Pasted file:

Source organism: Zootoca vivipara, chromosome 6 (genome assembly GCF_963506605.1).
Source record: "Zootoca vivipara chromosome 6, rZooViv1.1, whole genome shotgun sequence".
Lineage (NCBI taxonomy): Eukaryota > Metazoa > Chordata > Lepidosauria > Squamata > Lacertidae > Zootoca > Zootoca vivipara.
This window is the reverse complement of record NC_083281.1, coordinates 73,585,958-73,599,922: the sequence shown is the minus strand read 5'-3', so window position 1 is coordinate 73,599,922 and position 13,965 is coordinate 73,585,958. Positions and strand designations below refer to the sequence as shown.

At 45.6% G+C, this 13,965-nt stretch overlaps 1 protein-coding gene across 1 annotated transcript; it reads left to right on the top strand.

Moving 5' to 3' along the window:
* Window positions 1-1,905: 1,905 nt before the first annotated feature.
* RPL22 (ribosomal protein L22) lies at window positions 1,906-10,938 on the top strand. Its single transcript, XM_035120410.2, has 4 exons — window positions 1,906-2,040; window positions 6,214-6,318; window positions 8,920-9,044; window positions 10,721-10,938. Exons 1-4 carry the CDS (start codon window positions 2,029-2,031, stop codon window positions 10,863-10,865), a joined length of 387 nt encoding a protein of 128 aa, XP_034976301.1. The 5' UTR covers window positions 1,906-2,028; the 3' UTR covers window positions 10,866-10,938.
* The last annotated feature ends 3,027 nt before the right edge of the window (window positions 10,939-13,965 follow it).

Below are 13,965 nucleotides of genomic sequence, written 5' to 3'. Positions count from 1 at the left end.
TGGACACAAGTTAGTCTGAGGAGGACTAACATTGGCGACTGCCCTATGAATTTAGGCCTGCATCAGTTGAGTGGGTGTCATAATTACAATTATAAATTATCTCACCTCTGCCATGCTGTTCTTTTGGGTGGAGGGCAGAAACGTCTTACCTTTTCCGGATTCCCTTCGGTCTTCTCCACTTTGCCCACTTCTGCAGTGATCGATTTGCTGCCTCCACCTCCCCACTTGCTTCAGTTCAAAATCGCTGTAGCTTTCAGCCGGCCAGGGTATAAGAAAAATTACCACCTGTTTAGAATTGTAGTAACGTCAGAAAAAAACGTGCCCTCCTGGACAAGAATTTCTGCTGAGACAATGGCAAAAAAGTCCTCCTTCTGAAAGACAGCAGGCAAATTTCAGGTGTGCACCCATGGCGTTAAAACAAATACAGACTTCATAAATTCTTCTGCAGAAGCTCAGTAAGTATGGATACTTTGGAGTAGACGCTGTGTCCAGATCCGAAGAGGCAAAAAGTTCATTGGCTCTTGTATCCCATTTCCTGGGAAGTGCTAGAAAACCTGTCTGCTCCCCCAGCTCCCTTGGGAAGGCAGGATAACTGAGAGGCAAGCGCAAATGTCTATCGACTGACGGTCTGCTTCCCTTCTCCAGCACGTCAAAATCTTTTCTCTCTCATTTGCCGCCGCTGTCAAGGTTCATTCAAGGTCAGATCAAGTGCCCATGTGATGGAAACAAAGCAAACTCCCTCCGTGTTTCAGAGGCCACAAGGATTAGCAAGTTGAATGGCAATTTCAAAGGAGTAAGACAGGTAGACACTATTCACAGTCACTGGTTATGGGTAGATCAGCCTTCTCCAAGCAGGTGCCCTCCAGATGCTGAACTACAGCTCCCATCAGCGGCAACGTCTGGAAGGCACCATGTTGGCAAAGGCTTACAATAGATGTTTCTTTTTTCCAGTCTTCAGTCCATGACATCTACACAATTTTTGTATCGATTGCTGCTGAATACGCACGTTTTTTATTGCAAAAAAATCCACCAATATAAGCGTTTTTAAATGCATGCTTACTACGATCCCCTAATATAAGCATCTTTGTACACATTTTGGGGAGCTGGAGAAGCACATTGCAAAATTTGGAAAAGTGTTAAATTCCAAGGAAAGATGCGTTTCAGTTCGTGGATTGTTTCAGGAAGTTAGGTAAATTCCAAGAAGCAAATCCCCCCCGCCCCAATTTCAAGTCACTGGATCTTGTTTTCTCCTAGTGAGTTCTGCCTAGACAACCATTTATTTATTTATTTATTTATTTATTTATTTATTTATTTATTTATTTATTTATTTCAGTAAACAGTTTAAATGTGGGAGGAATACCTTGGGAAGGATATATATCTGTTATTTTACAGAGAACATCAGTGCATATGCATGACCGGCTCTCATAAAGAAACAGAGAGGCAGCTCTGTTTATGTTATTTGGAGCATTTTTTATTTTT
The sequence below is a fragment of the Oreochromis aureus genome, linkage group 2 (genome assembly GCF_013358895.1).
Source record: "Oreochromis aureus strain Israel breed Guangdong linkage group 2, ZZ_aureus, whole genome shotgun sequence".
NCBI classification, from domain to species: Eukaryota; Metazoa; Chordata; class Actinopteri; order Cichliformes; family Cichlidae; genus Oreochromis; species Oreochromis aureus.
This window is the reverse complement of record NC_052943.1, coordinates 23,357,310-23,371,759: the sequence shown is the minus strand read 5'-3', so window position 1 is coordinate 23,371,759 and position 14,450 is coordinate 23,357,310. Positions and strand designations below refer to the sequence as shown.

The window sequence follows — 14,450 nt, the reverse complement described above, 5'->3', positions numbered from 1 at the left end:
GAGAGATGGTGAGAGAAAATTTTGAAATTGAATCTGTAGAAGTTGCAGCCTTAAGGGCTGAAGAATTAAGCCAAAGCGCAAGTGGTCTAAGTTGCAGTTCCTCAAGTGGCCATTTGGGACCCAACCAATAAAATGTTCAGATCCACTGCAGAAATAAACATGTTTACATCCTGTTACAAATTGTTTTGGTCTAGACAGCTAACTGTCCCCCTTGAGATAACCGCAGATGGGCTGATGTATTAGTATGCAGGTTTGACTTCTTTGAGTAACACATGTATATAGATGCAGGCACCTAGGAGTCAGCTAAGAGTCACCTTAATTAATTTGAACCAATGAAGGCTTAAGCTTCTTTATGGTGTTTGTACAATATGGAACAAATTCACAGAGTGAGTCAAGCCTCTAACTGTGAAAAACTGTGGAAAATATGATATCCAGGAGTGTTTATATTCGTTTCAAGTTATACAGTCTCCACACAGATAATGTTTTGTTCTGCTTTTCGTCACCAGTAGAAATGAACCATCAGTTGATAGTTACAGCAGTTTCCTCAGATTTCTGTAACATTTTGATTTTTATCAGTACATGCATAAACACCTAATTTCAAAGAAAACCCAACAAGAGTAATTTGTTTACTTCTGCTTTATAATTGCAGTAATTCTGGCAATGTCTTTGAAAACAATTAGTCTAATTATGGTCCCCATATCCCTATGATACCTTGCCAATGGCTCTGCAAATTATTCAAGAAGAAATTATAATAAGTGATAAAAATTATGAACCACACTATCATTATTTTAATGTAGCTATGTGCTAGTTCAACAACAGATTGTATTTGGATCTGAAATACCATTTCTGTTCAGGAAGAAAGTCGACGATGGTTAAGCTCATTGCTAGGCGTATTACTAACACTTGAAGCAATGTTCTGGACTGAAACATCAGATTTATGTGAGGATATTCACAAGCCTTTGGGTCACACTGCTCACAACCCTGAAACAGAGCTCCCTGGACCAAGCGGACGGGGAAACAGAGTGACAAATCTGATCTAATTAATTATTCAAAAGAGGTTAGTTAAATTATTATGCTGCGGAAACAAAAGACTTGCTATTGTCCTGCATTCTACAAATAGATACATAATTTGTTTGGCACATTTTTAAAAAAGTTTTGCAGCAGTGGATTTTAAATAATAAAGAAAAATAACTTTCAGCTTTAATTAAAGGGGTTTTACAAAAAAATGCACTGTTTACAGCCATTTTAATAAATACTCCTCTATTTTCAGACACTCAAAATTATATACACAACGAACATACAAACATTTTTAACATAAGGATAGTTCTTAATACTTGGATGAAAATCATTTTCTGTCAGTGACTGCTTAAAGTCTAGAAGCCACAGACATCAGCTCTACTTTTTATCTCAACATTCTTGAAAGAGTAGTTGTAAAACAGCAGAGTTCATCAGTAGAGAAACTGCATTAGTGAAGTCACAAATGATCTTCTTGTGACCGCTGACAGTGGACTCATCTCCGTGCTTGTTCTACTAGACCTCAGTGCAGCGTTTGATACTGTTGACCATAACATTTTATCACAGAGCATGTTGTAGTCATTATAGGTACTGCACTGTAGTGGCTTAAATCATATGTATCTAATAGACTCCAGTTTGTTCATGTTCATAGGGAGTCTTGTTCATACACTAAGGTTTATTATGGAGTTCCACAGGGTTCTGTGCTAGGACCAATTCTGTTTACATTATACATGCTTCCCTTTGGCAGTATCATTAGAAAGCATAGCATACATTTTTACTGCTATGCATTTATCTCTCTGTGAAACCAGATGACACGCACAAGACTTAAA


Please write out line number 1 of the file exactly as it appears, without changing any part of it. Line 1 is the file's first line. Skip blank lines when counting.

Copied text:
Source organism: Zootoca vivipara, chromosome 6 (genome assembly GCF_963506605.1).